I have had a bit of trouble with ‘D’. I can name several villages but I feel it is the big towns that folk are more likely to be interested in so I am going to take a quick look at Dover from a historical point of view. Before that there is one place that I have to mention; a place that I visited several years ago with my family and one that stirred up the novel that is rough drafted and sitting in my desk drawer. This place is a castle in Scotland, near Stonehaven and is the most amazing place I have been to, surpassing Edinburgh Castle just by its situation.
Dunnottar Castle was one of the places I have been that made such an impression in me that my mind instantly built a picture of what it might have been like. Its situation totally blew me away and I could have stayed there forever, had it not been a ruin of course. Perched high on the cliffs the ruined castle has sea on all sides apart from one, the way in. This entrance was a long winding pathway down steps hewn in the rock for the most way, through what seemed to be a cave of an entrance. There are pictures on the following website and a lot of details about the castle. Because of copyright laws I cannot publish any pictures from that site so the link is the next best thing. http://www.undiscoveredscotland.co.uk/stonehaven/dunnottarcastle/
The only other entrance to the castle is by boat and a hefty climb up the path in the castle cliffs. The bottom of the path can be seen in the picture on the left to give you some idea of the difficulty there might be to get to the top and making Dunnottar castle practically impenetrable but even so it is an important site in Scottish history and many sieges took place there. The history of the site goes back to sometime between 5000 BC to 700 AD, but there is no exact known date. As I am giving several links to information sites and I haven’t done enough research on it I will just mention my thoughts on this amazing place.
The atmosphere is completely awesome, and by awesome I mean it in the true sense of the word. I defy anyone visiting there to come away without a sense of wonder and carrying a few ghosts from history in their minds. It gets you that way. As you stand and look out of the windows the fresh sea air tosses your hair and takes your breath, sea birds dive and soar past the deep stone ledges of the windows as they swoop to rest on the cliffs below. A look out of the window has to be the most breathtaking view ever. I have been up in mountains, in valleys and on wonderful coastlines but nothing compares to this view for me.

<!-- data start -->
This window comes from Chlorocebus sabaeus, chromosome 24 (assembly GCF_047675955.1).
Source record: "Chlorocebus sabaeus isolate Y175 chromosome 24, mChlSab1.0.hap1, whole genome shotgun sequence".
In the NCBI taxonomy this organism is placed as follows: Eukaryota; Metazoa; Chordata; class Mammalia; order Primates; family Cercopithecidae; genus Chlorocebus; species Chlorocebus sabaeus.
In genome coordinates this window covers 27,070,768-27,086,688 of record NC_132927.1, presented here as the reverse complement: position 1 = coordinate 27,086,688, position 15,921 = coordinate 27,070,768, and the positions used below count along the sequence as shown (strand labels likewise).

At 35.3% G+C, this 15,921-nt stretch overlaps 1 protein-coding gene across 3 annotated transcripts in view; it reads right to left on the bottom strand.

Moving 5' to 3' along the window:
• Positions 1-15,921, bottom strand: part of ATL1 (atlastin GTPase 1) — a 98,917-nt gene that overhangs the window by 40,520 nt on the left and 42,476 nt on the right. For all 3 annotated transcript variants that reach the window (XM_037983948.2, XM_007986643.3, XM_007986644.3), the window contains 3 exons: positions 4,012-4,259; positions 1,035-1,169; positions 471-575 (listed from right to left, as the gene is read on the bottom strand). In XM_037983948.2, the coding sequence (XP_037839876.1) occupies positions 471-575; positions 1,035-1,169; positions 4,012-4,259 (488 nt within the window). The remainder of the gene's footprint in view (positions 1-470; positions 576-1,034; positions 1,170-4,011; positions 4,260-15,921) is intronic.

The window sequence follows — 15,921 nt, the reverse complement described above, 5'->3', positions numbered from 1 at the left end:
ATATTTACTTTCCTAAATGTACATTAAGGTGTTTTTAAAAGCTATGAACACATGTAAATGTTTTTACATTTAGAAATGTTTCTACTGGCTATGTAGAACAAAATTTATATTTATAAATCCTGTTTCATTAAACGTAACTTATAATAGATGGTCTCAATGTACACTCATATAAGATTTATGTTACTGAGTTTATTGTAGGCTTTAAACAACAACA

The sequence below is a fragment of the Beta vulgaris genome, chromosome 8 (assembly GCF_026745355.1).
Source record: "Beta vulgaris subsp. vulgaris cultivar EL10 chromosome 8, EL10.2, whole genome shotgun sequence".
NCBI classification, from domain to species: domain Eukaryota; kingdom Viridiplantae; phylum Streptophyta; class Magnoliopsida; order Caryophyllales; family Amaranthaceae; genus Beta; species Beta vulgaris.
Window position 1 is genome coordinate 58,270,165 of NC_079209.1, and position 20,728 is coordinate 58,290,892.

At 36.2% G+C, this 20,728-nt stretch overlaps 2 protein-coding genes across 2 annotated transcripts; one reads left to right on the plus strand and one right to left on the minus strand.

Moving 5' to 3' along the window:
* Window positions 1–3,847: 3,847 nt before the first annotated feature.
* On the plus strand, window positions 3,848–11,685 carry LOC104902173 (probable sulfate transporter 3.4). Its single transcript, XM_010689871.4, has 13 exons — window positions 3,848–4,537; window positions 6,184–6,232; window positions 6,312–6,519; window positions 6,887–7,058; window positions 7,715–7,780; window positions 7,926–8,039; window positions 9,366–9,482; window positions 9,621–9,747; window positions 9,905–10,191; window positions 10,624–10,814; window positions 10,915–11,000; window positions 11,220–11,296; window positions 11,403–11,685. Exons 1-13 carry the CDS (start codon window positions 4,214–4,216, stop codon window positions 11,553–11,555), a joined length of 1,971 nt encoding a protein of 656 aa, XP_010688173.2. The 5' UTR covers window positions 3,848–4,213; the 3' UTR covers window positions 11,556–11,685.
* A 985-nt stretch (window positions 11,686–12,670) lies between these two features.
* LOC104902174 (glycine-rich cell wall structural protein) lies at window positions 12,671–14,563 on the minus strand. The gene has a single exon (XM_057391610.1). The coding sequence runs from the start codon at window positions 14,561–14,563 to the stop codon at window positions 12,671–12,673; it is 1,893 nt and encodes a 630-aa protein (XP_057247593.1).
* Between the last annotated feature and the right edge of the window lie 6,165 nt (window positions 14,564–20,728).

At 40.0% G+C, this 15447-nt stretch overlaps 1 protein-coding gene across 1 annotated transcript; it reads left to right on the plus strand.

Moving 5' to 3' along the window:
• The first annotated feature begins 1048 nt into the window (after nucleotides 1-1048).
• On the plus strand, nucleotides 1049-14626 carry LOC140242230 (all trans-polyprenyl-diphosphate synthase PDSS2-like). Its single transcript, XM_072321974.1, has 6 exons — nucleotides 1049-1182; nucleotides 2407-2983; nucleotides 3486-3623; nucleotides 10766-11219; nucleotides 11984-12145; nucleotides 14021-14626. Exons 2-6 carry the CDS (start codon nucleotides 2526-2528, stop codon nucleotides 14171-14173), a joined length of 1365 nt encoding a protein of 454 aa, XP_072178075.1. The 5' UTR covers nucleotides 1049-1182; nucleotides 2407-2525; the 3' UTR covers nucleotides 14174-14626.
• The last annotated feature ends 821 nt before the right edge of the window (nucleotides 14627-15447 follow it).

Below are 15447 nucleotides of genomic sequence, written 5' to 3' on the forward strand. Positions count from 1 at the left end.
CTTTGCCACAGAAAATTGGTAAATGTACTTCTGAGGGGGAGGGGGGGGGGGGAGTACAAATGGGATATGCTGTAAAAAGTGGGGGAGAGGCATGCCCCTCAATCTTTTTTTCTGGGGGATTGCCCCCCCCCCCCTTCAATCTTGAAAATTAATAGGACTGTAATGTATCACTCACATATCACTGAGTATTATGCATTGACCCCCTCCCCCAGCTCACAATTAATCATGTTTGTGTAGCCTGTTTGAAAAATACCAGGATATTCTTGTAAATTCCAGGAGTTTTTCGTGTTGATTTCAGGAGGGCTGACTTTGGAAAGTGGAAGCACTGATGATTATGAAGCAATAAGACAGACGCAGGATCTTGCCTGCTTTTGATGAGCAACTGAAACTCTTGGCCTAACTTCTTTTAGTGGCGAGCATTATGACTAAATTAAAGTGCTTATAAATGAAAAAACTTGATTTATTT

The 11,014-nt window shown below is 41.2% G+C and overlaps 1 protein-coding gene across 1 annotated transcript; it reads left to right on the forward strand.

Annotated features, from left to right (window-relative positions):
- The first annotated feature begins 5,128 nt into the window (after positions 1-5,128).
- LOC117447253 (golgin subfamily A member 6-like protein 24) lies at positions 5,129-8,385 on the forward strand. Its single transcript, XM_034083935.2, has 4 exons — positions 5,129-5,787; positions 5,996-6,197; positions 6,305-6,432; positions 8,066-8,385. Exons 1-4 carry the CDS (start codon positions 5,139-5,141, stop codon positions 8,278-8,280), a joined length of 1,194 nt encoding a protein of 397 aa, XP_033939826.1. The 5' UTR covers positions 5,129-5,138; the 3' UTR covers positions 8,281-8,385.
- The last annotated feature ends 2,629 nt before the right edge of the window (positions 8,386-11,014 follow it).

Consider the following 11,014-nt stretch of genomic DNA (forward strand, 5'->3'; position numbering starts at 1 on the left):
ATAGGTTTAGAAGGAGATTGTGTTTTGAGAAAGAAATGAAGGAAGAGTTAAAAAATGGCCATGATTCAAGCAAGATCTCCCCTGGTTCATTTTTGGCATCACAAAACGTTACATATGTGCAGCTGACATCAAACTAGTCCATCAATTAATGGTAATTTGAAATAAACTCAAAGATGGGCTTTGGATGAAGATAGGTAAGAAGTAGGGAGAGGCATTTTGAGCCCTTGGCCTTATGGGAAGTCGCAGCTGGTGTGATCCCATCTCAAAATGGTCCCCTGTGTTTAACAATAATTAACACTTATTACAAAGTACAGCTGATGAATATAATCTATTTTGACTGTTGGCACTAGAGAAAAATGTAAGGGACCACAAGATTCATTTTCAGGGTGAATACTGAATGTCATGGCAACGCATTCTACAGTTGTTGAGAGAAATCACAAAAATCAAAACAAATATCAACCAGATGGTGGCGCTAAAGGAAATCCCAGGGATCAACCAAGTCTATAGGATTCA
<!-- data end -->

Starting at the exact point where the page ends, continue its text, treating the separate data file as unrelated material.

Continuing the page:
The cliffs are a sheer 160 feet and the sea crashes onto the rocks below. The castle is built into the cliff so close to the edge that no one could ever escape from those windows, nor the castle itself. Although most of the castle is ruined there are some areas that have been renovated and the ‘Drawing Room’ can be used for that very special meal I believe, though I cannot imagine caterers taking food all the way down that path. The keep and vault are well preserved and even a picture leaves one with that sense of awe so do look at the linked site.
Far from being just another ruin, the castle is also used for Weddings. The ceremony can be held anywhere in the castle from the Smithy to the Chapel but I guess the guests must all have to be fit to walk the pathway into the castle as access by wheelchair must be impossible, but what a perfect place for a special day . http://www.dunnottarcastle.co.uk/uploads/dunnotter_leaflet_2011.pdf
Another reason to enjoy the castle, and I don’t just mean the historical re-enactments that take place throughout the year, is the amazing variety of wildlife around. There are boat trips that take you round the cliffs beneath the castle where you can see caves and observe sea birds like the guillemots, razor bill and kittiwakes that breed on the cliffs. Although fewer than the first three I mentioned you can also see puffins, shags and herring gulls too. Of course the sea has it own attraction in the seals and dolphins that appear from time to time.
Dunnottar is one of the most memorable places I have visited. I should love to go back there one day but these days difficulty in walking won’t allow me to climb the rocky pathways and uneven floors but, I live in hope. Meanwhile the feeling that the place leaves you with has been such inspiration for my writing, just thinking about it has rekindled that excitement, so all is not lost.
I haven’t given up on Dover because the history there is also amazing but because I struggled with it I shall revisit at a later date, meanwhile on to ‘E’.